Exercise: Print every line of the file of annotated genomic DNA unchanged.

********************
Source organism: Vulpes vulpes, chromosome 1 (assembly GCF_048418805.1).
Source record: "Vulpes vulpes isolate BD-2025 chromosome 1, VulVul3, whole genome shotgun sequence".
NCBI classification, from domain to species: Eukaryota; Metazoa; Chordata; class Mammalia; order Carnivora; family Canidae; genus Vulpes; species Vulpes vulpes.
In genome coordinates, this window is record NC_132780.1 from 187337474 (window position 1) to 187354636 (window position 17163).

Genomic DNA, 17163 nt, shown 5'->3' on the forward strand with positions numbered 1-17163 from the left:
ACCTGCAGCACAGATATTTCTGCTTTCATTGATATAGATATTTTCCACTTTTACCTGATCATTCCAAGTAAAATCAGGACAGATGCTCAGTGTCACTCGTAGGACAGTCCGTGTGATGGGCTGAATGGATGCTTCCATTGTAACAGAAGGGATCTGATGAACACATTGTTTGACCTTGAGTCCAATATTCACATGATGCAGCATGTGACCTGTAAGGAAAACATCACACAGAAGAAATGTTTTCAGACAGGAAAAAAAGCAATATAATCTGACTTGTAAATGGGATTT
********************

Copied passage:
Source organism: Vulpes vulpes, chromosome 1 (assembly GCF_048418805.1).
Source record: "Vulpes vulpes isolate BD-2025 chromosome 1, VulVul3, whole genome shotgun sequence".
NCBI classification, from domain to species: Eukaryota; Metazoa; Chordata; class Mammalia; order Carnivora; family Canidae; genus Vulpes; species Vulpes vulpes.
In genome coordinates, this window is record NC_132780.1 from 187337474 (window position 1) to 187354636 (window position 17163).

Genomic DNA, 17163 nt, shown 5'->3' on the forward strand with positions numbered 1-17163 from the left:
ACCTGCAGCACAGATATTTCTGCTTTCATTGATATAGATATTTTCCACTTTTACCTGATCATTCCAAGTAAAATCAGGACAGATGCTCAGTGTCACTCGTAGGACAGTCCGTGTGATGGGCTGAATGGATGCTTCCATTGTAACAGAAGGGATCTGATGAACACATTGTTTGACCTTGAGTCCAATATTCACATGATGCAGCATGTGACCTGTAAGGAAAACATCACACAGAAGAAATGTTTTCAGACAGGAAAAAAAGCAATATAATCTGACTTGTAAATGGGATTT